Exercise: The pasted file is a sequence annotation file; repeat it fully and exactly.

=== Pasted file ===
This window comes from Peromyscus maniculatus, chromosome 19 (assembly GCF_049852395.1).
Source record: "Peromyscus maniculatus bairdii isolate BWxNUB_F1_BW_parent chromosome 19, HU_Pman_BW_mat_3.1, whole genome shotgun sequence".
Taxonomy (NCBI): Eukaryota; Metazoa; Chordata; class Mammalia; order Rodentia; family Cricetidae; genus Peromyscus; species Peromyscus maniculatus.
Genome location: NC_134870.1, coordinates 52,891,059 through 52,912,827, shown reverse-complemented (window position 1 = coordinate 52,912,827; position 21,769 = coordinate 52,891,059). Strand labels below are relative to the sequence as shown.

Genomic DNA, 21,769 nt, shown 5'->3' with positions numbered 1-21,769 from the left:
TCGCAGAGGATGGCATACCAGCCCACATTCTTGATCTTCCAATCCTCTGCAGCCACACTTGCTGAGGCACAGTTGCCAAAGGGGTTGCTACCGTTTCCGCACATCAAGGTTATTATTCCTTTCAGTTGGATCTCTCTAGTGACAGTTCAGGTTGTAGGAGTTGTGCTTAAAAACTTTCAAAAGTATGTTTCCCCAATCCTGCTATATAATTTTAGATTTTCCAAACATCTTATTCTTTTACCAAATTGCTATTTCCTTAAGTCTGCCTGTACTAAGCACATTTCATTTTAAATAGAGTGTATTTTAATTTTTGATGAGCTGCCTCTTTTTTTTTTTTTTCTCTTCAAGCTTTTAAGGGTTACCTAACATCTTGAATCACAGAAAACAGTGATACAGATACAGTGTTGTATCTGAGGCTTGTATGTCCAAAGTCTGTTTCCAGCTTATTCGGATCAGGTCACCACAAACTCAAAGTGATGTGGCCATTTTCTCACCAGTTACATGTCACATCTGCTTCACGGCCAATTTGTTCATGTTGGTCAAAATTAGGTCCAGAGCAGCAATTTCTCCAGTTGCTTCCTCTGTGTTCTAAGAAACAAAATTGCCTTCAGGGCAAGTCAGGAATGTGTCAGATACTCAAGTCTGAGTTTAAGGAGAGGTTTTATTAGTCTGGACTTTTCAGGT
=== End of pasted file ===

This window comes from Peromyscus maniculatus, chromosome 19 (assembly GCF_049852395.1).
Source record: "Peromyscus maniculatus bairdii isolate BWxNUB_F1_BW_parent chromosome 19, HU_Pman_BW_mat_3.1, whole genome shotgun sequence".
Taxonomy (NCBI): Eukaryota; Metazoa; Chordata; class Mammalia; order Rodentia; family Cricetidae; genus Peromyscus; species Peromyscus maniculatus.
Genome location: NC_134870.1, coordinates 52,891,059 through 52,912,827, shown reverse-complemented (window position 1 = coordinate 52,912,827; position 21,769 = coordinate 52,891,059). Strand labels below are relative to the sequence as shown.

Genomic DNA, 21,769 nt, shown 5'->3' with positions numbered 1-21,769 from the left:
TCGCAGAGGATGGCATACCAGCCCACATTCTTGATCTTCCAATCCTCTGCAGCCACACTTGCTGAGGCACAGTTGCCAAAGGGGTTGCTACCGTTTCCGCACATCAAGGTTATTATTCCTTTCAGTTGGATCTCTCTAGTGACAGTTCAGGTTGTAGGAGTTGTGCTTAAAAACTTTCAAAAGTATGTTTCCCCAATCCTGCTATATAATTTTAGATTTTCCAAACATCTTATTCTTTTACCAAATTGCTATTTCCTTAAGTCTGCCTGTACTAAGCACATTTCATTTTAAATAGAGTGTATTTTAATTTTTGATGAGCTGCCTCTTTTTTTTTTTTTTCTCTTCAAGCTTTTAAGGGTTACCTAACATCTTGAATCACAGAAAACAGTGATACAGATACAGTGTTGTATCTGAGGCTTGTATGTCCAAAGTCTGTTTCCAGCTTATTCGGATCAGGTCACCACAAACTCAAAGTGATGTGGCCATTTTCTCACCAGTTACATGTCACATCTGCTTCACGGCCAATTTGTTCATGTTGGTCAAAATTAGGTCCAGAGCAGCAATTTCTCCAGTTGCTTCCTCTGTGTTCTAAGAAACAAAATTGCCTTCAGGGCAAGTCAGGAATGTGTCAGATACTCAAGTCTGAGTTTAAGGAGAGGTTTTATTAGTCTGGACTTTTCAGGT